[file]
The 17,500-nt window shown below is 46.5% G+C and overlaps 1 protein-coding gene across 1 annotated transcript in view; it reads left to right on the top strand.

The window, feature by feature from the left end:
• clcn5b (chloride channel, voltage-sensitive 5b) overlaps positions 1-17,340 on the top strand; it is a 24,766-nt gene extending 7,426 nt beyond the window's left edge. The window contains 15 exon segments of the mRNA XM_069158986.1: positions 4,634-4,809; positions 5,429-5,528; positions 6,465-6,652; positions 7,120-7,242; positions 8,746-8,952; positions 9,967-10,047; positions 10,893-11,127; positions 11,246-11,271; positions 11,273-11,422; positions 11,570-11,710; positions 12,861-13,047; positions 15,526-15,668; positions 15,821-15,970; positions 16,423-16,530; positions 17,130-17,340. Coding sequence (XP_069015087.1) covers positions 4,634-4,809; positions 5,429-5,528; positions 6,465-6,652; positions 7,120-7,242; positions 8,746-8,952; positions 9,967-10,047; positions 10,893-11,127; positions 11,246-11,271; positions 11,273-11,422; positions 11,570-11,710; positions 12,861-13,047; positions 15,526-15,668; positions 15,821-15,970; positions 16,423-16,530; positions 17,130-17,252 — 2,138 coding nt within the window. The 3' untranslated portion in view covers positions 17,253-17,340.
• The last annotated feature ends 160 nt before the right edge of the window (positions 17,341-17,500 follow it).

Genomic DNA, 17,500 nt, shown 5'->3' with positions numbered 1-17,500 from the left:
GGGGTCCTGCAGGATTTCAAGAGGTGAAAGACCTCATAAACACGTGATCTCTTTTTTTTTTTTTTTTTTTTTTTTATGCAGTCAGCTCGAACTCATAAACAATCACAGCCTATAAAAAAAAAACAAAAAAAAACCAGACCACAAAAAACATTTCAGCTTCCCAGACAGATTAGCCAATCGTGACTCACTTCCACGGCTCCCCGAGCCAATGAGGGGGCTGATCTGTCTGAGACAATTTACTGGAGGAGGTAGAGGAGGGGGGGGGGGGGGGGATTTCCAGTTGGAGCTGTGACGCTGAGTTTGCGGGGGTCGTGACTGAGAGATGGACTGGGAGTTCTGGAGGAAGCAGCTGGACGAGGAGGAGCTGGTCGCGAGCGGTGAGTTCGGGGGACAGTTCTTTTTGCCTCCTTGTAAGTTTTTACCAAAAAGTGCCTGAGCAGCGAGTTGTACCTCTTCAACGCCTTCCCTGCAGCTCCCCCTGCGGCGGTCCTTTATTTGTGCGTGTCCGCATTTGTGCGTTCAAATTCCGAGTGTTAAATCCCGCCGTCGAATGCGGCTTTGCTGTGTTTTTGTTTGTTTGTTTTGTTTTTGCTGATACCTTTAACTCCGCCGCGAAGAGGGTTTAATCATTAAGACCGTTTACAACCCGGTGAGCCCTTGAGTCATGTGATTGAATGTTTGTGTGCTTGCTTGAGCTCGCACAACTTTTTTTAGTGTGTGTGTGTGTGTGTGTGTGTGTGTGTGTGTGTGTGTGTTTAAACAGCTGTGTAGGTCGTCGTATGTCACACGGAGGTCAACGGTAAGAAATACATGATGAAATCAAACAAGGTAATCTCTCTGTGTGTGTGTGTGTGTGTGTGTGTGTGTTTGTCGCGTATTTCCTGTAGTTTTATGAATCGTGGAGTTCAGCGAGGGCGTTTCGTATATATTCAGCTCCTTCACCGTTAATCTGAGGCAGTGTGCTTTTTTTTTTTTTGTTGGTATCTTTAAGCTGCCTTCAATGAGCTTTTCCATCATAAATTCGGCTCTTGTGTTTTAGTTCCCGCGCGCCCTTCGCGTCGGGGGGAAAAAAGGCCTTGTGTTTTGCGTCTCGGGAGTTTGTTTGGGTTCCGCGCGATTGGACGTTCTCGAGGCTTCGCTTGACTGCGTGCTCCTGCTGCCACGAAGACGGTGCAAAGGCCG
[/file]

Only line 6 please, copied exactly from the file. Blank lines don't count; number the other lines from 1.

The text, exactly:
GGGGTCCTGCAGGATTTCAAGAGGTGAAAGACCTCATAAACACGTGATCTCTTTTTTTTTTTTTTTTTTTTTTTTATGCAGTCAGCTCGAACTCATAAACAATCACAGCCTATAAAAAAAAAACAAAAAAAAACCAGACCACAAAAAACATTTCAGCTTCCCAGACAGATTAGCCAATCGTGACTCACTTCCACGGCTCCCCGAGCCAATGAGGGGGCTGATCTGTCTGAGACAATTTACTGGAGGAGGTAGAGGAGGGGGGGGGGGGGGGGATTTCCAGTTGGAGCTGTGACGCTGAGTTTGCGGGGGTCGTGACTGAGAGATGGACTGGGAGTTCTGGAGGAAGCAGCTGGACGAGGAGGAGCTGGTCGCGAGCGGTGAGTTCGGGGGACAGTTCTTTTTGCCTCCTTGTAAGTTTTTACCAAAAAGTGCCTGAGCAGCGAGTTGTACCTCTTCAACGCCTTCCCTGCAGCTCCCCCTGCGGCGGTCCTTTATTTGTGCGTGTCCGCATTTGTGCGTTCAAATTCCGAGTGTTAAATCCCGCCGTCGAATGCGGCTTTGCTGTGTTTTTGTTTGTTTGTTTTGTTTTTGCTGATACCTTTAACTCCGCCGCGAAGAGGGTTTAATCATTAAGACCGTTTACAACCCGGTGAGCCCTTGAGTCATGTGATTGAATGTTTGTGTGCTTGCTTGAGCTCGCACAACTTTTTTTAGTGTGTGTGTGTGTGTGTGTGTGTGTGTGTGTGTGTGTGTGTTTAAACAGCTGTGTAGGTCGTCGTATGTCACACGGAGGTCAACGGTAAGAAATACATGATGAAATCAAACAAGGTAATCTCTCTGTGTGTGTGTGTGTGTGTGTGTGTGTGTTTGTCGCGTATTTCCTGTAGTTTTATGAATCGTGGAGTTCAGCGAGGGCGTTTCGTATATATTCAGCTCCTTCACCGTTAATCTGAGGCAGTGTGCTTTTTTTTTTTTTGTTGGTATCTTTAAGCTGCCTTCAATGAGCTTTTCCATCATAAATTCGGCTCTTGTGTTTTAGTTCCCGCGCGCCCTTCGCGTCGGGGGGAAAAAAGGCCTTGTGTTTTGCGTCTCGGGAGTTTGTTTGGGTTCCGCGCGATTGGACGTTCTCGAGGCTTCGCTTGACTGCGTGCTCCTGCTGCCACGAAGACGGTGCAAAGGCCG